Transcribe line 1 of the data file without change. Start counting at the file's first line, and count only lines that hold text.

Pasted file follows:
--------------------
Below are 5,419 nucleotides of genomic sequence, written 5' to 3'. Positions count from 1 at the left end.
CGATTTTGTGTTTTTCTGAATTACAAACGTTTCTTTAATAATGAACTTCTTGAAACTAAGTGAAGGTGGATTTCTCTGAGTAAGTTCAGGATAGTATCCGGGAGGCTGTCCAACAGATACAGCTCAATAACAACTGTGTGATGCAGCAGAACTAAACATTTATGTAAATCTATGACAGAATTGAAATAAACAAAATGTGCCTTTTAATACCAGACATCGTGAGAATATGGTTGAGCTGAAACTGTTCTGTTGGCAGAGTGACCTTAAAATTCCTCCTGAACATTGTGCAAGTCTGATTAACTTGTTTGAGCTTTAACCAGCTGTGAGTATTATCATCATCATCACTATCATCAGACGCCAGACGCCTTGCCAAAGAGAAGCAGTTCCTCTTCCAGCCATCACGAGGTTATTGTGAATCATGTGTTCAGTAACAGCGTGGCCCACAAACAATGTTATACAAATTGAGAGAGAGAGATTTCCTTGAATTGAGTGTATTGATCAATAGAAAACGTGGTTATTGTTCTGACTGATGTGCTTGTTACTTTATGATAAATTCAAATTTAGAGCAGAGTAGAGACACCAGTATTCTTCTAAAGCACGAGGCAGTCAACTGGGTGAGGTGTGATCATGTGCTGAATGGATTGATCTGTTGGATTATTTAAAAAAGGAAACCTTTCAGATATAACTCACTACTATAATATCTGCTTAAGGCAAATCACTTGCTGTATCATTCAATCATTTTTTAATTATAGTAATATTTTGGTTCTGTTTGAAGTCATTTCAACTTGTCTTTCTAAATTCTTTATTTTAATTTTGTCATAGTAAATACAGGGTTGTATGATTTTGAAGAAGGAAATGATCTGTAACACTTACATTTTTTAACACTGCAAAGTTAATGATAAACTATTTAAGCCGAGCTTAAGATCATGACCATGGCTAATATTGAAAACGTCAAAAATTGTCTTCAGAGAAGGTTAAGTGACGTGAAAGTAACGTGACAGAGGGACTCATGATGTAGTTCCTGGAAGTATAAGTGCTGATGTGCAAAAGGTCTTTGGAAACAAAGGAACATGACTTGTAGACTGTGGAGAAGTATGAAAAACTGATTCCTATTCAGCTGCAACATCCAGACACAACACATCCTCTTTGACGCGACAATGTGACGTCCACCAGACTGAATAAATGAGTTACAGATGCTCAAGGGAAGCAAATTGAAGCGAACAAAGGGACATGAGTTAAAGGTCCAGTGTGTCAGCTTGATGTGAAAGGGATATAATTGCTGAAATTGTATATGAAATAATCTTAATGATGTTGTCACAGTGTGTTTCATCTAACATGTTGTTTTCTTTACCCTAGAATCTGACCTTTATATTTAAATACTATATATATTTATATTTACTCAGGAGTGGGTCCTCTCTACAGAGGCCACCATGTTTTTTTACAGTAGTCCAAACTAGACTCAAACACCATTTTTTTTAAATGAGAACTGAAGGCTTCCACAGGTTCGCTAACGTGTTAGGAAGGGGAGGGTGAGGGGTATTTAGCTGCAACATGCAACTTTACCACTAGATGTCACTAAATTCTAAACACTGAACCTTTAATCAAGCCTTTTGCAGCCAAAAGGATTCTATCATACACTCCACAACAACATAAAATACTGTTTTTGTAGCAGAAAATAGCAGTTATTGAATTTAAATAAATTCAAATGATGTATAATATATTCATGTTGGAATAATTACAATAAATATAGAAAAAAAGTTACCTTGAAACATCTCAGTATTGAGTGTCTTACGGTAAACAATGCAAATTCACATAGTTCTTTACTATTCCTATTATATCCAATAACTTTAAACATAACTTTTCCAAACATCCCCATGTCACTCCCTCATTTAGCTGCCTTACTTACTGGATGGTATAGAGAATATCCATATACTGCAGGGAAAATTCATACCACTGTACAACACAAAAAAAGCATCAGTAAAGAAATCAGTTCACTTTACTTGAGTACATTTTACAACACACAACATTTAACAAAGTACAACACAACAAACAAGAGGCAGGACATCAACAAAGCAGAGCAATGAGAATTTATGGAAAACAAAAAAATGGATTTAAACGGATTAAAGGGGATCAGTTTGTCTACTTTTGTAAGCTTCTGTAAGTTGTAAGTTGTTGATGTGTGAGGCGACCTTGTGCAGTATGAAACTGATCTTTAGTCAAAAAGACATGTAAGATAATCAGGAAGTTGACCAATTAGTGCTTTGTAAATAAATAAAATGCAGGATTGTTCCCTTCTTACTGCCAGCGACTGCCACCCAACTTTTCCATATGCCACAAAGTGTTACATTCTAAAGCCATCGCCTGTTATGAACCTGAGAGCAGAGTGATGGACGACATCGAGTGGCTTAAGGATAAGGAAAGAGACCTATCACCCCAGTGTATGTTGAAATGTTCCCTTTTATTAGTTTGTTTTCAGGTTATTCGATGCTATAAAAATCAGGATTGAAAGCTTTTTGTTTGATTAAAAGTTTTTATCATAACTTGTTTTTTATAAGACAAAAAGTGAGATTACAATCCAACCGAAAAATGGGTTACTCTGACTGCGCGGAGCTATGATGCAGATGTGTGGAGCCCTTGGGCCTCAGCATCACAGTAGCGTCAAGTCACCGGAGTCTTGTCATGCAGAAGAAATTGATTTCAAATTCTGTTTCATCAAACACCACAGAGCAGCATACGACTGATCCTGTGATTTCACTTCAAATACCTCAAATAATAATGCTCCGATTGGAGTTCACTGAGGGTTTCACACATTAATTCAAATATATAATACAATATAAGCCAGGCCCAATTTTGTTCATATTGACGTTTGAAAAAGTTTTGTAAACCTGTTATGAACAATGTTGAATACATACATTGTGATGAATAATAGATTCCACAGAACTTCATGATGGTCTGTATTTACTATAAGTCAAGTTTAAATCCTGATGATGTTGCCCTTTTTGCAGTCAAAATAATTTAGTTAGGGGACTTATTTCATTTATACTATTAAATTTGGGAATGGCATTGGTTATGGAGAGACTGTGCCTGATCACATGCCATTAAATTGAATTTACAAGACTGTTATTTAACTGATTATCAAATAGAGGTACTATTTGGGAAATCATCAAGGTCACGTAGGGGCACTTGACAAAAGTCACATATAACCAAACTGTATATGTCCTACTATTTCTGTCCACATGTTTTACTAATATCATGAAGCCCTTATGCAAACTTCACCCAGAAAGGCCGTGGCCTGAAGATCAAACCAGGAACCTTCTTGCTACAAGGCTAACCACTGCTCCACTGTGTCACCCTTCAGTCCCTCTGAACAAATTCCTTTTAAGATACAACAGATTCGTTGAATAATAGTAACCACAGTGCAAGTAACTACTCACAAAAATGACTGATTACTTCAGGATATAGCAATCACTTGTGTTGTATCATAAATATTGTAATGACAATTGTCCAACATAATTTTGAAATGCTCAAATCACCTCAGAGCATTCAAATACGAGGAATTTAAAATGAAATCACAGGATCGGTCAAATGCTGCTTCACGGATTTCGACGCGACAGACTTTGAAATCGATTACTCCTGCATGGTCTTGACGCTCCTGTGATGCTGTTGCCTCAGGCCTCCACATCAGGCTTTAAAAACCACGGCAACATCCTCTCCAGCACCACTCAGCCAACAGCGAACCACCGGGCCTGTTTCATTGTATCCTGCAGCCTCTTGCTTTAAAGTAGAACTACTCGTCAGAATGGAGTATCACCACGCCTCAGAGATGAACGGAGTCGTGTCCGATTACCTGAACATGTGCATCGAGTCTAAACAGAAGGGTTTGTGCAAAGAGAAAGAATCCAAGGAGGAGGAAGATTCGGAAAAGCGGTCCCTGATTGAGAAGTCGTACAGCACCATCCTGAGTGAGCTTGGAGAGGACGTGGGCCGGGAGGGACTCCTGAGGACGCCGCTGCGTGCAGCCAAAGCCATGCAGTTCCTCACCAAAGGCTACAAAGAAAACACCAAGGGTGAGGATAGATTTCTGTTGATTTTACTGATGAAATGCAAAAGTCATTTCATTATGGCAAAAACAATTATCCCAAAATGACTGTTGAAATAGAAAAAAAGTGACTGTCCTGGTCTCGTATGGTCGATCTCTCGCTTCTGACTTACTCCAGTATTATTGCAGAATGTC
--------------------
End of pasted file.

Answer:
Below are 5,419 nucleotides of genomic sequence, written 5' to 3'. Positions count from 1 at the left end.